MARCHING FOR CHANGE, AND FOR CHOICE

Mary Kate Hickey

As the rain poured down on the thousands of men, women, children and dogs gathered for the fifth annual March for Choice, a loud cheer could be heard from the crowd to mark the start of our journey.

Neither the rain nor bus strikes were able to deter the thousands of campaigners, young and old, coming to show their opposition to the Eighth Amendment.  It is estimated that in all over 20,000 people showed up to march their way to Leinster House.

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Sweatshirts, t-shirts, hats and even umbrellas emblazoned with the word “REPEAL” acted as the uniform of choice for the marchers.  Among those in a REPEAL sweatshirt was Marie Mitchell, a mother from Sandyford, showing her support to the Abortion Rights campaign. “I’m a mother of two, a son and a daughter.  My daughter is 20 and I would like for her, and any woman, to have the choice over what they do with their own body,” she said.

The theme of this year’s rally was “Rise and Repeal” which is a reference to the Constitution and the Eighth Amendment, which equates the life of an unborn baby to that of the mother.  And like a rising it felt, with drums, homemade drums and loudspeakers aplenty among the crowd, there was no way it couldn’t have been heard all across the city.

Morale among the crowd was high despite the weather, and campaigners were happy to share their stories of why they felt the need to march in the rain for the right to choice.  Rebecca from Tipperary shared her story: “Today I’m marching with Tipp for Choice in honour of my friend Claire who lost her baby Alex to a fatal foetal abnormality. What Claire and Alex went through was pure tragedy and we have to stop punishing tragedy in this country by repealing the Eighth.”

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Another person marching was Tanya from Kilkenny. “I set up Kilkenny For Choice this year and I’m marching today because last year, 35 women from Kilkenny had to travel to England to avail of medical services that they need, which is not fair. It’s 2016 [and] women have been denied their rights for far too long. We need to move on to the 21st Century and give women the care they need,”  she said.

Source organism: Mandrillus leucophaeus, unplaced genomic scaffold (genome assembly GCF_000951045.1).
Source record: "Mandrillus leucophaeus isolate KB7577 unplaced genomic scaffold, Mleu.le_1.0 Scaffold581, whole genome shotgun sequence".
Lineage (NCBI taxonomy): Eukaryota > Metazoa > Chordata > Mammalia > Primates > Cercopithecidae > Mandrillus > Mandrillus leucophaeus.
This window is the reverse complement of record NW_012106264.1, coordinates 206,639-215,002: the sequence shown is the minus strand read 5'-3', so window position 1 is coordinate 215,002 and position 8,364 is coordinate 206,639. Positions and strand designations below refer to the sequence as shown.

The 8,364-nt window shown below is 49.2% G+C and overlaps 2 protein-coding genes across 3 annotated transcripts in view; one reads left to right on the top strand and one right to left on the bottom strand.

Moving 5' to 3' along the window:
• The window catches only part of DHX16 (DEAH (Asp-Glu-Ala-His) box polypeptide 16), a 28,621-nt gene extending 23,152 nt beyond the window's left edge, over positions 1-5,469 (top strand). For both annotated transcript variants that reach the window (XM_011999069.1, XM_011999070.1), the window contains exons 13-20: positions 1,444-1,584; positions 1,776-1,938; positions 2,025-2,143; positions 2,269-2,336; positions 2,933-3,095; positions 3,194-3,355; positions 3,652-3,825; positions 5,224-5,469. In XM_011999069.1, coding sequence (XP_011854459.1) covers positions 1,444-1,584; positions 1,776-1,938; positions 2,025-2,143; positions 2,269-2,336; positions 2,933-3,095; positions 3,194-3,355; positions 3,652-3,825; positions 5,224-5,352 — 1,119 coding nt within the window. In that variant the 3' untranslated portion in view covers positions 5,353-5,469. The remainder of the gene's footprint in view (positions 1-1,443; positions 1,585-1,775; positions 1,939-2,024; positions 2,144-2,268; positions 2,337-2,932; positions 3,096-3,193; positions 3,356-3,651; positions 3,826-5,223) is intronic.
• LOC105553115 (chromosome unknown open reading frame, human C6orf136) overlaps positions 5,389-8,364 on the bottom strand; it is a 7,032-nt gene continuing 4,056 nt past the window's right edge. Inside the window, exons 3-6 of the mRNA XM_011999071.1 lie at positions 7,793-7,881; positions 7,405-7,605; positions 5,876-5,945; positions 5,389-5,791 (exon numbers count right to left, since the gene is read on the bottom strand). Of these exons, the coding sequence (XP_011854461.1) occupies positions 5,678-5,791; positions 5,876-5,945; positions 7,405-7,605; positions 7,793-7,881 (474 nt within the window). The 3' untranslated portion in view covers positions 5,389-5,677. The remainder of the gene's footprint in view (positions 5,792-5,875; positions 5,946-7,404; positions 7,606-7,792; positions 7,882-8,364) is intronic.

The high morale was made ever clearer with chants of “not the church, not the state, women must decide their fate”, “pro-life, that’s a lie, you don’t care if women die,” and “get your rosaries off my ovaries”, keeping us going all the way to Merrion Square.

These chants, along with banners and signs told a story that many Irish women know all too well, a story that these campaigners are seeking to put an end to.  Robin, from Germany but living in Ireland was one of the many people carrying banners.  He said: “I’m here today because I believe every woman should have the right to choose, and I believe in a broader sense that the Eighth also calls into question everyone’s freedom to make choices over their own body, which is a scary thought.”

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Walking along the route with the marchers was an eye-opening experience as you get to hear first-hand stories from them as to why they are there.  Claire Loughran from Naas said: “I’m marching today because I think it is an archaic law and it’s about time Ireland gave women the right to their own bodies.” Accompanying Claire was Heather Law, also from Naas, who added: “I’m marching because I think bodily autonomy is an important thing that everyone should have the right to.”

Marchers travelled from all over the country to show their support. James Doyle from Limerick was one of them. “I just think women should have the right to choose what they do with their own bodies, and the state and the church shouldn’t have a say in something so personal,” he said.